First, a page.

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Thursday, December 13, 2001

Hints of Water

(Reuters) - NASA's Odyssey spacecraft, tightening its orbit around Mars for a mapping mission, has sniffed out big hydrogen deposits, possibly indicating extensive water ice, according to project scientists. "It is big," Bill Feldman of Los Alamos National Laboratory said, referring to the magnitude of the instrument's first, preliminary reading. Feldman, who is in charge of the neutron spectrometer aspect of the mission, said the results indicated large amounts of hydrogen on the surface, a likely sign of water ice. They "are precisely what you would expect for a very hydrogen-rich environment," Feldman said. Scientists know that water exists on Mars but so far have believed it is mostly frozen in the polar icecaps or drifting about the atmosphere in thin clouds. Scientists who have studied images of the Martian surface believe they have seen evidence that water once flowed there, carving out deep channels and canyons. Significant water ice deposits easily accessible on the surface of the planet would benefit any future Mars mission astronauts and make it much more likely that life might have existed on the planet. NASA scientists said they were excited by the initial indications of hydrogen deposits, describing the readings sent back as clearer, more definite and much earlier than had been expected. "We were expecting that it would take many orbits (to determine the presence of hydrogen)," said Stephen Saunders, a scientist on the Odyssey project. "But we saw it the very first time."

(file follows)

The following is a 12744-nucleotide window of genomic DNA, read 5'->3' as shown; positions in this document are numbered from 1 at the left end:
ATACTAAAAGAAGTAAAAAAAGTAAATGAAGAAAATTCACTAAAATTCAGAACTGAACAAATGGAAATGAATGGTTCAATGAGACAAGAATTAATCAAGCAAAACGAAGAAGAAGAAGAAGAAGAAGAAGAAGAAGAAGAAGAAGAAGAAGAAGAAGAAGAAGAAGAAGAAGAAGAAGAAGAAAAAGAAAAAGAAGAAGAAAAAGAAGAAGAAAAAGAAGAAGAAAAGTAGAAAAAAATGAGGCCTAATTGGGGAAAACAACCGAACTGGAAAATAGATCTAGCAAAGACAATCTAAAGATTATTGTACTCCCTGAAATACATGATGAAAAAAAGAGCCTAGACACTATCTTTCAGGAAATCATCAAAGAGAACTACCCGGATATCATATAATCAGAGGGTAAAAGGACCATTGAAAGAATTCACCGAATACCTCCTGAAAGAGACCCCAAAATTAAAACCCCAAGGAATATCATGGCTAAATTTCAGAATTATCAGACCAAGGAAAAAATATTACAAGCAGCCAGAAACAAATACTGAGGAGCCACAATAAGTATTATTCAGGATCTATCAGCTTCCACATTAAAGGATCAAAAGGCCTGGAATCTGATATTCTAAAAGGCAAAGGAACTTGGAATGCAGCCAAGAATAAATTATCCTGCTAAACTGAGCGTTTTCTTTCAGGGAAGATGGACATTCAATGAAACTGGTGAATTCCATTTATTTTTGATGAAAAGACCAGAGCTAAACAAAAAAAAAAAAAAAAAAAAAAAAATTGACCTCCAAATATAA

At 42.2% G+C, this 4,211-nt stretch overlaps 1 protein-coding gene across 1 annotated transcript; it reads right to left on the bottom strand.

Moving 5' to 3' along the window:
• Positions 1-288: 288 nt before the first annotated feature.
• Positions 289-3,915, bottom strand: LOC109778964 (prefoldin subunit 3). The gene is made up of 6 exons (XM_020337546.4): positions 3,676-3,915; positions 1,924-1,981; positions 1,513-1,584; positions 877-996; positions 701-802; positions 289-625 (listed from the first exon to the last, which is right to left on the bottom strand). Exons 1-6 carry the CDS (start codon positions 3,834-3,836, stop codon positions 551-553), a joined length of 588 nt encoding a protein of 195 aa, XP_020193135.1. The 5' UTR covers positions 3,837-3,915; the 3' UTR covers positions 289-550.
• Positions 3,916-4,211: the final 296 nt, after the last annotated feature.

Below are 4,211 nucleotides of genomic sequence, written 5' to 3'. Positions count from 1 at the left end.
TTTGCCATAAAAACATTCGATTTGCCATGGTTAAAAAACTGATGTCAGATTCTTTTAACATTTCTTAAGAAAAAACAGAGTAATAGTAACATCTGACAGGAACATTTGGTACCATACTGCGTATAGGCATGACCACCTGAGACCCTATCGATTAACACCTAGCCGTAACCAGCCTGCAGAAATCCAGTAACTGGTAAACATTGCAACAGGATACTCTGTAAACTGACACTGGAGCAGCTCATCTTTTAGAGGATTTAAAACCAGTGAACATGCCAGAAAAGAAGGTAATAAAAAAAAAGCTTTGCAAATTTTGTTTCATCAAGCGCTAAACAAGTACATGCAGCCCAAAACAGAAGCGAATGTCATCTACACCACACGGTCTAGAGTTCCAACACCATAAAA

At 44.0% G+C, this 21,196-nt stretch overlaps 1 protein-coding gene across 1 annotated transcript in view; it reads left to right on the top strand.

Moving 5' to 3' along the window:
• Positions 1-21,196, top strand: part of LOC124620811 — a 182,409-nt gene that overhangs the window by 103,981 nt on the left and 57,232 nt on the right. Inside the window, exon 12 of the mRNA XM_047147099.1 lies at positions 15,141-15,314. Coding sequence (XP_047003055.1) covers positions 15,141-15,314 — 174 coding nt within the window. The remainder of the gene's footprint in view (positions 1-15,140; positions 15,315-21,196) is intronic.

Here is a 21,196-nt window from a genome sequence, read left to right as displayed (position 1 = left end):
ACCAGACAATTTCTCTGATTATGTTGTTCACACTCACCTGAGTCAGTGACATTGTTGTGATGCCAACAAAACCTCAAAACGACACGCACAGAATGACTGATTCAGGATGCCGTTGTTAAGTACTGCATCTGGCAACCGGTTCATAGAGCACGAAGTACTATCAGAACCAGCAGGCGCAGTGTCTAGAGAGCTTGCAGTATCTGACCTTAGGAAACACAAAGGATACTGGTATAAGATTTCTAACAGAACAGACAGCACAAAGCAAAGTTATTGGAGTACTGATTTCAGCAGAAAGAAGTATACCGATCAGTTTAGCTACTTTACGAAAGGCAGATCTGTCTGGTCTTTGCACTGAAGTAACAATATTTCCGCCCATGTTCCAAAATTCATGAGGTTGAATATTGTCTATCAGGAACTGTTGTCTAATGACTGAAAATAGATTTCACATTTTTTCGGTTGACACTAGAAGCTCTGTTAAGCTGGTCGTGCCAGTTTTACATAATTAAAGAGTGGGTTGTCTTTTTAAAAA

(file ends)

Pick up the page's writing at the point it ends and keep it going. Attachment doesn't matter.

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- posted by Alex @ 19:49 EST